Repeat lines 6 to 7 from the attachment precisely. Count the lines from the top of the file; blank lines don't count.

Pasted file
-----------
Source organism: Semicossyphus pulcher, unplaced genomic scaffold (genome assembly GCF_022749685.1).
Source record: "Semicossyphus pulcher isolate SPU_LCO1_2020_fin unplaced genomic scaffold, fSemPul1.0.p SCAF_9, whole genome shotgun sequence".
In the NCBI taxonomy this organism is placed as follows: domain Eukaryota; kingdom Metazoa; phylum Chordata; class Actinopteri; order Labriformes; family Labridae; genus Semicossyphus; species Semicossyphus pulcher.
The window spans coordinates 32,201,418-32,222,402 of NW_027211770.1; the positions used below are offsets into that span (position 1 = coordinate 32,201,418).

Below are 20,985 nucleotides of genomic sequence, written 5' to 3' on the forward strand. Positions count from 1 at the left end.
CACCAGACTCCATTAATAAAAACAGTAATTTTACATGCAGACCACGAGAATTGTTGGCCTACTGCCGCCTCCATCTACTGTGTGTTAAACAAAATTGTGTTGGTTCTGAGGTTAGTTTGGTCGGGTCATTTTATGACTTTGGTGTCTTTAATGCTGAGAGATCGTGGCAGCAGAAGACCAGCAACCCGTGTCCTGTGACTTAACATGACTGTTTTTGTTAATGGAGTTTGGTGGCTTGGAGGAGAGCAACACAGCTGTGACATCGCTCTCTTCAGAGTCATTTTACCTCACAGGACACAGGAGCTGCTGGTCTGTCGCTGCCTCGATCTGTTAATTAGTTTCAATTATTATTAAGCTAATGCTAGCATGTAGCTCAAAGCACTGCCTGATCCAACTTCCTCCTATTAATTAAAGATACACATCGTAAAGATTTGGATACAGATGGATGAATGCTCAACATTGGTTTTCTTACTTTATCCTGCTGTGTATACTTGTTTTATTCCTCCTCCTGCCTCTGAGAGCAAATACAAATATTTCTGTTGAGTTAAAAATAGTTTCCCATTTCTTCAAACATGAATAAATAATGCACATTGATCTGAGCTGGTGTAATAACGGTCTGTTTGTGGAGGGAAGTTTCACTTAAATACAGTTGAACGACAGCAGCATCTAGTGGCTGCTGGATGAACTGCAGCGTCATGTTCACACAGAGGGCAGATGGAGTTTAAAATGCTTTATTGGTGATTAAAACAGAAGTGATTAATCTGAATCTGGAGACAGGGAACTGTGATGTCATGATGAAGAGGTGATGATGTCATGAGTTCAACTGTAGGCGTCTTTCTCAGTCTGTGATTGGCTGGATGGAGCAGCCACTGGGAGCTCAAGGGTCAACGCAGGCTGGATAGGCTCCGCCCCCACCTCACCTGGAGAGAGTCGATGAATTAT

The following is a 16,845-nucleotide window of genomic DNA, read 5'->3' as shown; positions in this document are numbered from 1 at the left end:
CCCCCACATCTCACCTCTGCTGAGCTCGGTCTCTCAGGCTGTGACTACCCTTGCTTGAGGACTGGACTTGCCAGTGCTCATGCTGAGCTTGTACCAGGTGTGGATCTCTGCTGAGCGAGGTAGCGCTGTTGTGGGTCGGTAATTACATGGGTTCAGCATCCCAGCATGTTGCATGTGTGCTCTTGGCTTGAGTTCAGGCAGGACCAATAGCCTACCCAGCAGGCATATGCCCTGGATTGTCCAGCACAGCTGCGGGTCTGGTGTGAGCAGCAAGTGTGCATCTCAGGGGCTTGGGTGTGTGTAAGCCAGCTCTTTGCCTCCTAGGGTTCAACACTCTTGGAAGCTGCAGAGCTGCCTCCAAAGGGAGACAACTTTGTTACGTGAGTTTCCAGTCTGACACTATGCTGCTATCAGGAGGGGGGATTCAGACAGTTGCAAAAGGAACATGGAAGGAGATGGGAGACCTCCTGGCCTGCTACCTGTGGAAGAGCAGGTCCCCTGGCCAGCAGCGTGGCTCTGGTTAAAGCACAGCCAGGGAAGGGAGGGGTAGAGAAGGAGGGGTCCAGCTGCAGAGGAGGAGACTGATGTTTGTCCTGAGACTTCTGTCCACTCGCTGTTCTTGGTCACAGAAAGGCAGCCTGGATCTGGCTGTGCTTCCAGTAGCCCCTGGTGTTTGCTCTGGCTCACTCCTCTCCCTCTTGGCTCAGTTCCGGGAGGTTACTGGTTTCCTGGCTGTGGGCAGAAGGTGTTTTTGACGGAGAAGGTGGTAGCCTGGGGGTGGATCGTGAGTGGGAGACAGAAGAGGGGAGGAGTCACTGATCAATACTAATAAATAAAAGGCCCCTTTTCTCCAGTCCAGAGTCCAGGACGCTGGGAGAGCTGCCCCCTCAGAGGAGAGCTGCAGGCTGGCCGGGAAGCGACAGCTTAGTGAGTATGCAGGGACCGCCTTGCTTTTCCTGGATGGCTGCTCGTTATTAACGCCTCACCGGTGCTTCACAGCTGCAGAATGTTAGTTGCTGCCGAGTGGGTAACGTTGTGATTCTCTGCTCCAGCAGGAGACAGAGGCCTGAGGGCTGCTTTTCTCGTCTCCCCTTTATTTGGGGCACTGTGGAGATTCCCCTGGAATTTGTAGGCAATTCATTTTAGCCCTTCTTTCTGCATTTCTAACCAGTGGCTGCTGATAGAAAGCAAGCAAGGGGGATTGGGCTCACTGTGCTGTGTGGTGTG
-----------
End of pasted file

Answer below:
CACCAGACTCCATTAATAAAAACAGTAATTTTACATGCAGACCACGAGAATTGTTGGCCTACTGCCGCCTCCATCTACTGTGTGTTAAACAAAATTGTGTTGGTTCTGAGGTTAGTTTGGTCGGGTCATTTTATGACTTTGGTGTCTTTAATGCTGAGAGATCGTGGCAGCAGAAGACCAGCAACCCGTGTCCTGTGACTTAACATGACTGTTTTTGTTAATGGAGTTTGGTGGCTTGGAGGAGAGCAACACAGCTGTGACATCGCTCTCTTCAGAGTCATTTTACCTCACAGGACACAGGAGCTGCTGGTCTGTCGCTGCCTCGATCTGTTAATTAGTTTCAATTATTATTAAGCTAATGCTAGCATGTAGCTCAAAGCACTGCCTGATCCAACTTCCTCCTATTAATTAAAGATACACATCGTAAAGATTTGGATACAGATGGATGAATGCTCAACATTGGTTTTCTTACTTTATCCTGCTGTGTATACTTGTTTTATTCCTCCTCCTGCCTCTGAGAGCAAATACAAATATTTCTGTTGAGTTAAAAATAGTTTCCCATTTCTTCAAACATGAATAAATAATGCACATTGATCTGAGCTGGTGTAATAACGGTCTGTTTGTGGAGGGAAGTTTCACTTAAATACAGTTGAACGACAGCAGCATCTAGTGGCTGCTGGATGAACTGCAGCGTCATGTTCACACAGAGGGCAGATGGAGTTTAAAATGCTTTATTGGTGATTAAAACAGAAGTGATTAATCTGAATCTGGAGACAGGGAACTGTGATGTCATGATGAAGAGGTGATGATGTCATGAGTTCAACTGTAGGCGTCTTTCTCAGTCTGTGATTGGCTGGATGGAGCAGCCACTGGGAGCTCAAGGGTCAACGCAGGCTGGATAGGCTCCGCCCCCACCTCACCTGGAGAGAGTCGATGAATTAT

The following is a 16,845-nucleotide window of genomic DNA, read 5'->3' as shown; positions in this document are numbered from 1 at the left end: